Serenitsa Pontic Ancient Dance

The main instrument used in Pontic music is the "kemenche" ("lyra" in modern Greek), a bottle-shaped, 3-stringed fiddle played in the upright position. Traditionally, other instruments used are the "tulum" (a double chanter bagpipe with no drone that is also played in other parts of Eastern Turkey and Georgia); the "davul" (a double-headed drum); and occasionally, the "zurna" (double reed oboe) and more rarely a flute. Modern Pontic bands use keyboards, guitar, drums and sometimes clarinet and violin - but always the "kemenche" as well.

Most of the music is based around the dance; but there are also songs that are sung or played in the "moirologia" free rhythm style.

The oldest known Pontic dance is probably the "serra" or "pyrrikheos", a pyrrhic dance that is described by Xenophon in the 4th century B.C. A mens' war dance, it is sometimes danced with knives or short swords similar to the Caucasian kinjal.

The most commonly used mode is the Phrygian/Ushak type, although Hijaz is also used and recently the Western minor scale is being played in many songs. Both the instrumental and vocal styles are heavily ornamented and in many cases instruments will try to mimic other instrumental styles e.g. kemenche playing in tulum style. The melodic range of many of the songs, especially the older ones, is a fifth or less. The music is played around shifting centres, the most common being {I, III, II, VII, I} {I, IV, VII, I} {I, VI, VII, I}. Some of the older melodies will centre on the second and the seventh below only hitting the tonic on the last note of the verse or occasionally, never resolving to the tonic but constantly switching between second and seventh.

The older style singing is very glottal Caucasus and Persian influenced but this is being lost. Some dances such as Shairanitsa, Kots, Sarigouz, and Lechina are unique in that they have only one melody. Others are imported such as the Russian “Kazaska” and “Tash” a 6/8 dance from the Caucasus, a variant of the originially Daghestani but now pan Caucasian dance Lezginka.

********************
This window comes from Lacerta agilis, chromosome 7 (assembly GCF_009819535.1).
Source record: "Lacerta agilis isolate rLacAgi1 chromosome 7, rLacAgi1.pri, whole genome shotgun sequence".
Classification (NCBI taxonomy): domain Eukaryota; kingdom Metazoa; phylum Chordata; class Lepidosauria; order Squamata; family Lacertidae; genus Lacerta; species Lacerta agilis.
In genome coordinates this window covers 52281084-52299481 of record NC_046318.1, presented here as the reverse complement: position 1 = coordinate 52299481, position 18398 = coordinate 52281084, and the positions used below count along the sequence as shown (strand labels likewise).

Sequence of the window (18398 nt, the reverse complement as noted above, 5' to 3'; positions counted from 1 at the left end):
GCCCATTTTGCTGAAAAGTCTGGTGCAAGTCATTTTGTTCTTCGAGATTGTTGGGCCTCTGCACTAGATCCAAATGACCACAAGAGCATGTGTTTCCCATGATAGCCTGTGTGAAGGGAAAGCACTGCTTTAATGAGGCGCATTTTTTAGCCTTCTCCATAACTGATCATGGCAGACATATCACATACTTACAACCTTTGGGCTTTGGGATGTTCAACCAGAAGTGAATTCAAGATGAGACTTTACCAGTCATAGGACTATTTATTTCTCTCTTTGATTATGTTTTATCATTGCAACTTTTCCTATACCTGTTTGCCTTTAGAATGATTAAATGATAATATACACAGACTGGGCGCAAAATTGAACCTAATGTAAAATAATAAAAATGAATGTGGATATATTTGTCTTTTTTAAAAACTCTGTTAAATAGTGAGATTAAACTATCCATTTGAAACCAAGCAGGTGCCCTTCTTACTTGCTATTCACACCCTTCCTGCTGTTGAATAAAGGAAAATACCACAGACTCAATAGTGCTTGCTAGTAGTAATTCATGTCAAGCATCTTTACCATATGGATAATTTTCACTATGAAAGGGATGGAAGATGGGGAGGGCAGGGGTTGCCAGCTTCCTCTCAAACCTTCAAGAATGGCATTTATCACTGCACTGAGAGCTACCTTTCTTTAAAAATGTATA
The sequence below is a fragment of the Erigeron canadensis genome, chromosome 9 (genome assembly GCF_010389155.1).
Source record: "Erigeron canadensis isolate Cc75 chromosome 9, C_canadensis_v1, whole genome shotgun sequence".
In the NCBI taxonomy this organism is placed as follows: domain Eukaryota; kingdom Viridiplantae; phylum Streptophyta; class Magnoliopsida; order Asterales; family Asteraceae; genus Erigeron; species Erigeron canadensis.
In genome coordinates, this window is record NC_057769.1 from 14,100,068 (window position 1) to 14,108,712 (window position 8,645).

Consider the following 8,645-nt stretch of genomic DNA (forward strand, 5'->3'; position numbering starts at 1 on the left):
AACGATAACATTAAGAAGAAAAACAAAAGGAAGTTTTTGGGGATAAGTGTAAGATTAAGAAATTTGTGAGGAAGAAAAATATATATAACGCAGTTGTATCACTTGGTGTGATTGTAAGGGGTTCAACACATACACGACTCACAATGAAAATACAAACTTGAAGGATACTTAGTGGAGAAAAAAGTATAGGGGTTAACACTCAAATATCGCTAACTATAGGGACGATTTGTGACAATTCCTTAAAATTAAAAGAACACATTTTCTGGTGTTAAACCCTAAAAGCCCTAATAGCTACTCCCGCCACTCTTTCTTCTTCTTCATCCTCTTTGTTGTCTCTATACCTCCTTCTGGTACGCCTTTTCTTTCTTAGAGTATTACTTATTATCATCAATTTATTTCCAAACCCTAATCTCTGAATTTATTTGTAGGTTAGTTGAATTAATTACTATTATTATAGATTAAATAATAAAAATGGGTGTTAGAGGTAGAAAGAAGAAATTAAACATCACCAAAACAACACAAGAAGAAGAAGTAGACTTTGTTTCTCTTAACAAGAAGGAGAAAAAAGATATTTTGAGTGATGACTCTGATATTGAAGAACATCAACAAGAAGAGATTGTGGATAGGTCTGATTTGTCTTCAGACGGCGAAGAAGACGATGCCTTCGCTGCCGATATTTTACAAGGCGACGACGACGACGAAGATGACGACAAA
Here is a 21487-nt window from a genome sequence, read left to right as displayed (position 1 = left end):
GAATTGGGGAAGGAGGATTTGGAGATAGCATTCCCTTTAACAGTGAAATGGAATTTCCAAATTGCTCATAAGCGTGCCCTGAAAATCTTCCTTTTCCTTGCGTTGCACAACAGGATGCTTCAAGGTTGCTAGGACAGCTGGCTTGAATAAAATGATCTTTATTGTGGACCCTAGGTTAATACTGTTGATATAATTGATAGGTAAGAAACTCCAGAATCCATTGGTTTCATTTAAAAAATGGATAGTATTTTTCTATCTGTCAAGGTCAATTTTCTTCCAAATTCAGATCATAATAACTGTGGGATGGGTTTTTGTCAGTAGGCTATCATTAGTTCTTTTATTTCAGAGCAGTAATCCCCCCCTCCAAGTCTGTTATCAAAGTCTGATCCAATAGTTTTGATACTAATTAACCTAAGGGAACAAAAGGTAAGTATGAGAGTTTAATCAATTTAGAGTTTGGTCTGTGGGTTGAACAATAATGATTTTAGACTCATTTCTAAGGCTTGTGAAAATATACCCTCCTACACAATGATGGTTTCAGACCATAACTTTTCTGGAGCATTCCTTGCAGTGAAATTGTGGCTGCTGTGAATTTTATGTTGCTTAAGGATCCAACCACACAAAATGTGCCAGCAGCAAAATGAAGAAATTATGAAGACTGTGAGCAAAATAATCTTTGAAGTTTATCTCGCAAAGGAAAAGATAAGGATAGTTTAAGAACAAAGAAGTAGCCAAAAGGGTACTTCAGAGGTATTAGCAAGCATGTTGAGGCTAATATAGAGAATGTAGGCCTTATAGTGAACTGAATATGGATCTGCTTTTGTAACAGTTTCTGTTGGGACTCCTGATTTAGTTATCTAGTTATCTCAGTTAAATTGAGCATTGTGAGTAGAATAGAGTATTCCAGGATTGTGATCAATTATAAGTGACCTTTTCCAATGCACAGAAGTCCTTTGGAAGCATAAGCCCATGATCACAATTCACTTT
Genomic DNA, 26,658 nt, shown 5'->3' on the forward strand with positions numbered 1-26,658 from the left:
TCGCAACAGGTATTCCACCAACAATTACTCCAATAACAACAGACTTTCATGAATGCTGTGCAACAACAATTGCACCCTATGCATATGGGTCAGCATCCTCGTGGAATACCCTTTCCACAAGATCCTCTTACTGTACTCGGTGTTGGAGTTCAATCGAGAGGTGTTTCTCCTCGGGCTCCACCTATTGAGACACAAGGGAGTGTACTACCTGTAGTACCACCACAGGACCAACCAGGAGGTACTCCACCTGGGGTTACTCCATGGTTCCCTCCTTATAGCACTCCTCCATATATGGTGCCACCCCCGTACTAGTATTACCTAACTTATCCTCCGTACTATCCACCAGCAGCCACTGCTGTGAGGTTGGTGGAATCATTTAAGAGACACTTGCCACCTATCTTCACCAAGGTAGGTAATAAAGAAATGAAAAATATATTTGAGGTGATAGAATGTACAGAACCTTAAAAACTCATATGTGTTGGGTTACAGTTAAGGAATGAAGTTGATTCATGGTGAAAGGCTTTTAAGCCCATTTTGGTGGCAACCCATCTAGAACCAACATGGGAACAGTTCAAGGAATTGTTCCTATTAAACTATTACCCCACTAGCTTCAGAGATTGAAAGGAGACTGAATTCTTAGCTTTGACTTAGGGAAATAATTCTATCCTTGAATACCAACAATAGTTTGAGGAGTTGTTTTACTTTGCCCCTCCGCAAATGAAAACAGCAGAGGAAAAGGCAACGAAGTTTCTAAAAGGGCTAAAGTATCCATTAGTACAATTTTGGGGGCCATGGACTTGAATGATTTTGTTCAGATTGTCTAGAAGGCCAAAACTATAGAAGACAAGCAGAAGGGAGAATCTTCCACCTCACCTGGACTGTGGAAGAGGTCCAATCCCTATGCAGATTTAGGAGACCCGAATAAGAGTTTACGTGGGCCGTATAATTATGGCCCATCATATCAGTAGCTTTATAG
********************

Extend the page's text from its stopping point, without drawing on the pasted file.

Pontic music - with ancient rhythms and sung in Pontic Greek (a mixture of Ancient and Byzantine Greek, Ottoman Turkish, as well as some Persian and Caucasian words) - has influenced and been influenced by other cultures of the area. For example, the music of the Caucasian Laz peoples in Turkey is very similar - same instruments and styles, but with not as many dance forms and much less decorated ornaments. In comparison, the Laz kemenche is slightly thinner than the Pontic instrument and is sometimes called “zil kemence” by Pontic musicians. This thin kemenche was also the only one played by Pontic Greeks before 1922, the thicker version that is played now was created in Greece after the Exchange .

As well, there is the “kemane”, a sort of large kemenche with four main and four sympathetic strings, played in the Cappadocia region of Turkey by the Karamanli Christians. Some of the Karamanli fought against being transferred to Greece in 1923, saying although they were Orthodox Christians they were not of Greek lineage but descended from the pre-Byzantine indigenous population. They speak their own language, Karamanlidika, written with Greek characters but loosely based on Turkish, yet when they were transferred to Greece they were settled within the Pontic community.

There is a relationship between Pontic music and that of Iran, the Caucasus and Central Asia. For example, the Kochari melody can be found in the Caucasus, in Iranian and Kurdish areas and as far east as Pakistan and Afghanistan. In many of these areas, even the name is the same. As well several of the rhythms and melodies of other Pontic songs and dances are found in Afghanistan (especially the North) and Uzbekistan and Central Asia in general. Numerous other 5/8 and 7/8 melodies played by Pontic musicians can also be found in Iranian areas. Several Dipat rhythm melodies can be found in Bektashi/Alevi communities in Turkey.

Pontian Musical Instruments

The main instruments of that the pontians use.
Made out of wood. Has three strings and is played with a bow.Unlike a Violin it is played vertically, allowing it to sit in your lap or free in the air.

Another traditional Pontian Instrument. Made of Goat skin and wood.
Has 2 reeds and the flutes to suit. Not played in all areas of Pontos.

Traditional drum found in many parts of the world, mainly Asia Minor and the Balkans.
Differs in size from place to place. The pontians mainly played a small size drum.

A flute which in aspects is the same as a recorder. A very sweet southing sound.

A wooden clarinet like instrument. A very loud instrument, it was very popular

Pondic Dances

The dance that traditionally opens is the dipat or two step and is one of the oldest dance forms. The Byzantine Akritas Songs are in this rhythm.

A high speed dance that is also danced by Kurds, Armenians and Iranians

The Pontic version of the ancient “pyrrhic dance” it starts in 7/4 and accelerates to 7/16. Sometimes danced with knives.

The most common Pontic dance. Similar music & rhythm also found in Iran.

Tik Tromakhton
“Jumping” Tik sometimes called Tik Serviko “Serbian Tik”

Mono Omal or Mono Omalo
Single Omal. Omal means smooth

Diplo Omal or Diplo Omalo
Double Omal. This dance is sometimes mixed with Dipat so that while the dancers keep doing the same dance the melody shifts half a bar forward and back.

Sometimes called Karshilidiko Omal or Omal from Kerasounta (Giresun)

Some more popular dances many times mentioned are: Kalon Korits, Kotsangel, Sari Gouz, Kots, Lechina, Lechi, Tash, Miteritsa, Patoula, Tamzara, Halay, Moskof, Trigona.


?Pan Network - History of Pontic Dance.
?Pontian net by Stephanos Eleftheriadis - Pontian Musical Instruments.